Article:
In the early 1970s, manufacturers introduced golf clubs with shafts made from fiber-reinforced composite materials originally developed for military and aerospace applications. These shafts were much lighter than steel, but they were expensive and some golfers felt the new shafts flexed to much. Later, when ultrahigh-strength fibers were developed to control the flex, composite shafts gained more acceptance.

The first metal-headed drivers were developed in 1979. In 1989, they were followed by the first oversize metal-headed drivers. The oversize heads were cast with a hollow center and filled with foam, which made them the same weight as smaller wood heads. When combined with a longer, light-weight composite shaft, the oversize metal woods achieved a greater head velocity at impact and drove the ball further. The over-size club heads also had larger striking faces, which made them more forgiving if the ball was struck off-center.

Today, the design and manufacture of golf clubs is both an art and a science. Some club makers use the very latest computeraided design and automated manufacturing techniques to build hundreds of thousands of clubs a year, while others rely on experience and hand-crafting skills to build only a few dozen custom-made clubs a year.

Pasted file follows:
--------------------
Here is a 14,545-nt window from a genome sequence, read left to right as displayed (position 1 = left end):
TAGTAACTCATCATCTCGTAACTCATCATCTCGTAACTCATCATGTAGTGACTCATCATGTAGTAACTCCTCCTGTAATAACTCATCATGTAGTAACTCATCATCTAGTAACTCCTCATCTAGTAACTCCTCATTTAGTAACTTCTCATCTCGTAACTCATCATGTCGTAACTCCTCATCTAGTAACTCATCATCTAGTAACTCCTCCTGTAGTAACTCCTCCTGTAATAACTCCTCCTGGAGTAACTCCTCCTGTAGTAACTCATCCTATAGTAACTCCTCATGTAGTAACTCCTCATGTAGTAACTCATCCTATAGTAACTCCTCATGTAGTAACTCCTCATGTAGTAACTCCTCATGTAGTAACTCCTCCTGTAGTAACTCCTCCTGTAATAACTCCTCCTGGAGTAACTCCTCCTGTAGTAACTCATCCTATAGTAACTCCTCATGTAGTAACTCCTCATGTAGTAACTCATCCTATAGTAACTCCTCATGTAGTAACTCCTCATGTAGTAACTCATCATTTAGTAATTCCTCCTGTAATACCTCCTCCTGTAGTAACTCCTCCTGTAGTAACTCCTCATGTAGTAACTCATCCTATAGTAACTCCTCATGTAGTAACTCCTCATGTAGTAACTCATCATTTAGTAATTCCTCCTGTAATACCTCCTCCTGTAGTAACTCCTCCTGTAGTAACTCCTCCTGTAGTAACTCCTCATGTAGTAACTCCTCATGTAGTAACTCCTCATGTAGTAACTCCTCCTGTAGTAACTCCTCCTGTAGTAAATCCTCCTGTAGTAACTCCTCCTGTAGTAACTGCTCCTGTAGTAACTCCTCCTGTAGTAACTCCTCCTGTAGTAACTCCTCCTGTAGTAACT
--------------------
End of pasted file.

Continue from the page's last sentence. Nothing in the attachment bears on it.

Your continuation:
Raw Materials

Golf clubs are manufactured from a wide variety of materials, including metals, plastics, ceramics, composites, wood, and others. Different materials are chosen for different parts of the club based on their mechanical properties, such as strength, elasticity, formability, impact resistance, friction, damping, density, and others.

Club heads for drivers and other woods may be made from stainless steel, titanium, or graphite fiber-reinforced epoxy. Face inserts may be made from zirconia ceramic or a titanium metal matrix ceramic composite. Oversize metal woods are usually filled with synthetic polymer foam. Traditionalists can even buy woods that are made of real wood. Persimmon, laminated maple, and a host of exotic woods are used. Wood club heads are usually soaked in preserving oil or coated with a synthetic finish like polyurethane to protect them from moisture.

Club heads for irons and wedges may be made from chrome-plated steel, stainless steel, titanium, tungsten, beryllium nickel, beryllium copper, or combinations of these metals. Heads for putters may be made of all of the same materials as irons, plus softer materials like aluminum or bronze, because the velocity of impact is much slower when putting.

Club shafts may be made from chrome-plated steel, stainless steel, aluminum, carbon or graphite fiber-reinforced epoxy, boron fiber-reinforced epoxy, or titanium. Grips are usually made from molded synthetic rubber or wrapped leather.